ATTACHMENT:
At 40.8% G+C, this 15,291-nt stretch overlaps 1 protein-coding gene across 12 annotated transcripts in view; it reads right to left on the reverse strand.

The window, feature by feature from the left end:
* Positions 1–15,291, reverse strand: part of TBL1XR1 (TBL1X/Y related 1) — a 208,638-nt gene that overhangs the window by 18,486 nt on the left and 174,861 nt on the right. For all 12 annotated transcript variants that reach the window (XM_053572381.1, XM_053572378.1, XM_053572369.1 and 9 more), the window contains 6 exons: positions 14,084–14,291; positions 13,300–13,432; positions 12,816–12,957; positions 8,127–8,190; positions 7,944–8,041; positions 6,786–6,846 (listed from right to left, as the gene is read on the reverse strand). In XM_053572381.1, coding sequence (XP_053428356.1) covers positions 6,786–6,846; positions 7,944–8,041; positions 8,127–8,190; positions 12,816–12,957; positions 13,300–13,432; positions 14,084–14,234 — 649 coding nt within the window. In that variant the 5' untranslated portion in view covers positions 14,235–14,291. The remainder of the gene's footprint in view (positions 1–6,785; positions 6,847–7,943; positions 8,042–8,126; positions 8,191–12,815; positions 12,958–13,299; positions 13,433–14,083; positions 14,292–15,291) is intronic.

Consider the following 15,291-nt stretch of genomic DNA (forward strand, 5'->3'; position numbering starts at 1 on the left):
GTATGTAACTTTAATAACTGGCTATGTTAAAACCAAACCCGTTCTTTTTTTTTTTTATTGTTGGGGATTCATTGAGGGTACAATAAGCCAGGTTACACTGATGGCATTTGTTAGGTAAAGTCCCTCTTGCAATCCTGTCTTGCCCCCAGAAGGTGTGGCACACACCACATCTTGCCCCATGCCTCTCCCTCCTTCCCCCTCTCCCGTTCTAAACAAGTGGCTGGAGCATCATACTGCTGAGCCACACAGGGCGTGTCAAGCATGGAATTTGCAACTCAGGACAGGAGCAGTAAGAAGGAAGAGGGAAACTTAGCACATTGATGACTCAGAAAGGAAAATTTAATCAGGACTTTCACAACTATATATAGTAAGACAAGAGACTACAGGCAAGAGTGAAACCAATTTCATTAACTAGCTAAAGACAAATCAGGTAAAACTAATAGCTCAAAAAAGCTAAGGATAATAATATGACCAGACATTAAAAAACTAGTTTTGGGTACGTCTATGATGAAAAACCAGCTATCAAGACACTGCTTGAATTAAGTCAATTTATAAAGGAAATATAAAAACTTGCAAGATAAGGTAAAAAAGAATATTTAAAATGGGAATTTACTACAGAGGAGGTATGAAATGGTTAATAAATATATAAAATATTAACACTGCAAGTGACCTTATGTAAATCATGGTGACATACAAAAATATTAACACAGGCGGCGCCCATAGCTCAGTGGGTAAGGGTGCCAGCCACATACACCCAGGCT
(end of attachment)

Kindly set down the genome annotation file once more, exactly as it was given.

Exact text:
At 40.8% G+C, this 15,291-nt stretch overlaps 1 protein-coding gene across 12 annotated transcripts in view; it reads right to left on the reverse strand.

The window, feature by feature from the left end:
* Positions 1–15,291, reverse strand: part of TBL1XR1 (TBL1X/Y related 1) — a 208,638-nt gene that overhangs the window by 18,486 nt on the left and 174,861 nt on the right. For all 12 annotated transcript variants that reach the window (XM_053572381.1, XM_053572378.1, XM_053572369.1 and 9 more), the window contains 6 exons: positions 14,084–14,291; positions 13,300–13,432; positions 12,816–12,957; positions 8,127–8,190; positions 7,944–8,041; positions 6,786–6,846 (listed from right to left, as the gene is read on the reverse strand). In XM_053572381.1, coding sequence (XP_053428356.1) covers positions 6,786–6,846; positions 7,944–8,041; positions 8,127–8,190; positions 12,816–12,957; positions 13,300–13,432; positions 14,084–14,234 — 649 coding nt within the window. In that variant the 5' untranslated portion in view covers positions 14,235–14,291. The remainder of the gene's footprint in view (positions 1–6,785; positions 6,847–7,943; positions 8,042–8,126; positions 8,191–12,815; positions 12,958–13,299; positions 13,433–14,083; positions 14,292–15,291) is intronic.

Consider the following 15,291-nt stretch of genomic DNA (forward strand, 5'->3'; position numbering starts at 1 on the left):
GTATGTAACTTTAATAACTGGCTATGTTAAAACCAAACCCGTTCTTTTTTTTTTTTATTGTTGGGGATTCATTGAGGGTACAATAAGCCAGGTTACACTGATGGCATTTGTTAGGTAAAGTCCCTCTTGCAATCCTGTCTTGCCCCCAGAAGGTGTGGCACACACCACATCTTGCCCCATGCCTCTCCCTCCTTCCCCCTCTCCCGTTCTAAACAAGTGGCTGGAGCATCATACTGCTGAGCCACACAGGGCGTGTCAAGCATGGAATTTGCAACTCAGGACAGGAGCAGTAAGAAGGAAGAGGGAAACTTAGCACATTGATGACTCAGAAAGGAAAATTTAATCAGGACTTTCACAACTATATATAGTAAGACAAGAGACTACAGGCAAGAGTGAAACCAATTTCATTAACTAGCTAAAGACAAATCAGGTAAAACTAATAGCTCAAAAAAGCTAAGGATAATAATATGACCAGACATTAAAAAACTAGTTTTGGGTACGTCTATGATGAAAAACCAGCTATCAAGACACTGCTTGAATTAAGTCAATTTATAAAGGAAATATAAAAACTTGCAAGATAAGGTAAAAAAGAATATTTAAAATGGGAATTTACTACAGAGGAGGTATGAAATGGTTAATAAATATATAAAATATTAACACTGCAAGTGACCTTATGTAAATCATGGTGACATACAAAAATATTAACACAGGCGGCGCCCATAGCTCAGTGGGTAAGGGTGCCAGCCACATACACCCAGGCT